Within each folder there are a series of individual do files that are coordinated by one master Command File. When you run the Command file it will execute each individual do file, successively building the measure and then producing final results. These results are stored in an Excel spreadsheet that is automatically produced when running the code.
There are also a number of modification options that users can explore in the Command file. You can specify, for example, the name of the data cut you are running so that files are named accordingly, and you can set which years of analysis or which country within the UK the measurement should apply.
Our hope is that analysts and researchers will download our code and use it to replicate our analysis, but will also extend it to further analyse UK poverty based on the Commission’s approach. We look forward to seeing what additional insights others can discover by using our code and building on our analysis.
About the authors
Matthew Oakley is the Head of Secretariat for the Social Metrics Commission and Director of WPI Economics, an economics and public policy consultancy. He is a respected economist and expert on welfare reform and the future of the welfare state.
Before founding WPI Economics Matthew had been Chief Economist and Head of Financial Services Policy at the consumer champion Which?, Head of Economics and Social Policy at the think tank Policy Exchange and an Economic Advisor at the Treasury. He has an MSc in Economics from University College London, where he specialised in microeconomics, labour markets, public policy and econometrics.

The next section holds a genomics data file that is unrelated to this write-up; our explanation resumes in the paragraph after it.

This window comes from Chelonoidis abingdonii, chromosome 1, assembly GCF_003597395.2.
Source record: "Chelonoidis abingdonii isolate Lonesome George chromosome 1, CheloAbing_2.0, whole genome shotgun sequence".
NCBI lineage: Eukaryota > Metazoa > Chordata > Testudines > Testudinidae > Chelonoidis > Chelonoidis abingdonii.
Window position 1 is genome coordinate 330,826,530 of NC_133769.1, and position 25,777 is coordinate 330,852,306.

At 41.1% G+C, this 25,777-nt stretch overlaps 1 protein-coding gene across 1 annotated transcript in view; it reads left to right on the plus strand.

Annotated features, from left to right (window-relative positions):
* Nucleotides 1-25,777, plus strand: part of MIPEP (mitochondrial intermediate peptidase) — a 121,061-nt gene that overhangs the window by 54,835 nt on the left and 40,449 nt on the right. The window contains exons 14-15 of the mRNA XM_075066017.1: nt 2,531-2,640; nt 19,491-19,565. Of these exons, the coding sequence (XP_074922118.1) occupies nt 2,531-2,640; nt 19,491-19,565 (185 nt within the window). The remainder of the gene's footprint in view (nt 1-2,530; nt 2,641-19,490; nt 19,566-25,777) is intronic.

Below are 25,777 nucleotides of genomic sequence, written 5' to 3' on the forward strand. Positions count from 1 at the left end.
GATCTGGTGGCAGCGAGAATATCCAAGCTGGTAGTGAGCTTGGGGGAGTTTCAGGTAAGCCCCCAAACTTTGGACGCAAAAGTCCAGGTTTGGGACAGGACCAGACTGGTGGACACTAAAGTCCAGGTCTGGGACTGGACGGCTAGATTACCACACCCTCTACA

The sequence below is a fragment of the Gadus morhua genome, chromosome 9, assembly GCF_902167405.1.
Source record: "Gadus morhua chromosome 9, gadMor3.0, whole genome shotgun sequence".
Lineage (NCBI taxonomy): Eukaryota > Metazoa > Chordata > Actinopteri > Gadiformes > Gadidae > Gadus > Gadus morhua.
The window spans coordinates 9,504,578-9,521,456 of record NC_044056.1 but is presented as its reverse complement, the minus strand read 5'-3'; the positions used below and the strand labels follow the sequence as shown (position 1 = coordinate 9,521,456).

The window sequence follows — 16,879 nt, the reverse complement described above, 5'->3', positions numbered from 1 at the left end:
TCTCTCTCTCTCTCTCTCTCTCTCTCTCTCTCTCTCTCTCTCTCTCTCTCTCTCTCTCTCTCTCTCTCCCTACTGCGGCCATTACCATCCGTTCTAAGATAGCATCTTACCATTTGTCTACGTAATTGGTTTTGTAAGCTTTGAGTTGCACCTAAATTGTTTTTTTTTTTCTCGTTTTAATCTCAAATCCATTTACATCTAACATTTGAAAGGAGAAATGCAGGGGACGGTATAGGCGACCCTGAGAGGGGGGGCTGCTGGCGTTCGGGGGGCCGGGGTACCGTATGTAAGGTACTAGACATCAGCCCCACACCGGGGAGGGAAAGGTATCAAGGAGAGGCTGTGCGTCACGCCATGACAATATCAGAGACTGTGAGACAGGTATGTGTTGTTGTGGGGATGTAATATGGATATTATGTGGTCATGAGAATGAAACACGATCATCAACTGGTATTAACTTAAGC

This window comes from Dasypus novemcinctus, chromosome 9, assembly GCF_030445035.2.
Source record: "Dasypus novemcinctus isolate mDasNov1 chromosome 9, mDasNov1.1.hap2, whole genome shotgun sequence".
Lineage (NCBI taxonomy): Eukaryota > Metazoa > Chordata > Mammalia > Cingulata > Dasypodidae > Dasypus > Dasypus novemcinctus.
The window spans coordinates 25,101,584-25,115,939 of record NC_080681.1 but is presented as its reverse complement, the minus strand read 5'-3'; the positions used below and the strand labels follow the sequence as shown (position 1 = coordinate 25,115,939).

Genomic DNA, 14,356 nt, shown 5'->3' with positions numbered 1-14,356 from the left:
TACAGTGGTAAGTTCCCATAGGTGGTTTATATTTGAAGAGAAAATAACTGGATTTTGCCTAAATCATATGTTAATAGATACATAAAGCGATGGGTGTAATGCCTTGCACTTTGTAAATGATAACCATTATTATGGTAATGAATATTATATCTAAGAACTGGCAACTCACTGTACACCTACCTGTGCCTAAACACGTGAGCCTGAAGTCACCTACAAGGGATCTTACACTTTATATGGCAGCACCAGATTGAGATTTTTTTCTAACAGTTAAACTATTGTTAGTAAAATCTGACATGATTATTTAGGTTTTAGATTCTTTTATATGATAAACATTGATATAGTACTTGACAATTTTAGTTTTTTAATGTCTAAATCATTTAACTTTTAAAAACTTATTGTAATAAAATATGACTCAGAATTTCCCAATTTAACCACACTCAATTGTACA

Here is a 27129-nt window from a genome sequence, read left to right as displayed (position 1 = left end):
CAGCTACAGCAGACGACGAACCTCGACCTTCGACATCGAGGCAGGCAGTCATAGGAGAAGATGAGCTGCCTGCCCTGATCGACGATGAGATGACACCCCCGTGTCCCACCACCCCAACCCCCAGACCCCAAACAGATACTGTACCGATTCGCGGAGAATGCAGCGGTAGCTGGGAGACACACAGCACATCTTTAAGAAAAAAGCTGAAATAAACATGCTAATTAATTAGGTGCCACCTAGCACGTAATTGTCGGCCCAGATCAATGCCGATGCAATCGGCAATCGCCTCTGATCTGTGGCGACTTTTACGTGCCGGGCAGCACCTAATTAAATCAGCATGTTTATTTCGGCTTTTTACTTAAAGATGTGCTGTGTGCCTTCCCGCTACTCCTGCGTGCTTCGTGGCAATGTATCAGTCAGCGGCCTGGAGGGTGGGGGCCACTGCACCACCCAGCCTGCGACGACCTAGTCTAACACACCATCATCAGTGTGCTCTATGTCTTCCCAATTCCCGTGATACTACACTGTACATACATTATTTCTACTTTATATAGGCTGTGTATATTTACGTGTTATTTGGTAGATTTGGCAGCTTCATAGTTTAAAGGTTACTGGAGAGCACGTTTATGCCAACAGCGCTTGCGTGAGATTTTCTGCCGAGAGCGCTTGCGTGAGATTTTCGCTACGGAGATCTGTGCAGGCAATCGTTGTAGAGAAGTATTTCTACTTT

Emily Harris is a Senior Analyst for the Social Metrics Commission and is based at the Legatum Institute. She most recently worked in the Social Policy Section at the Commonwealth Secretariat.
Originally from South Africa, Emily was at the University of Cape Town’s Poverty and Inequality Initiative, where she managed a project developing indicators for youth well-being at the small area level. In this post she played a leading role in constructing an index for multidimensional youth poverty and setting up the Youth Explorer data portal. She has also worked as a data analyst on two cash transfer studies in India and consulted as a data manager at a private research company. Emily graduated cum laude with a Masters in Development Studies from the University of KwaZulu-Natal.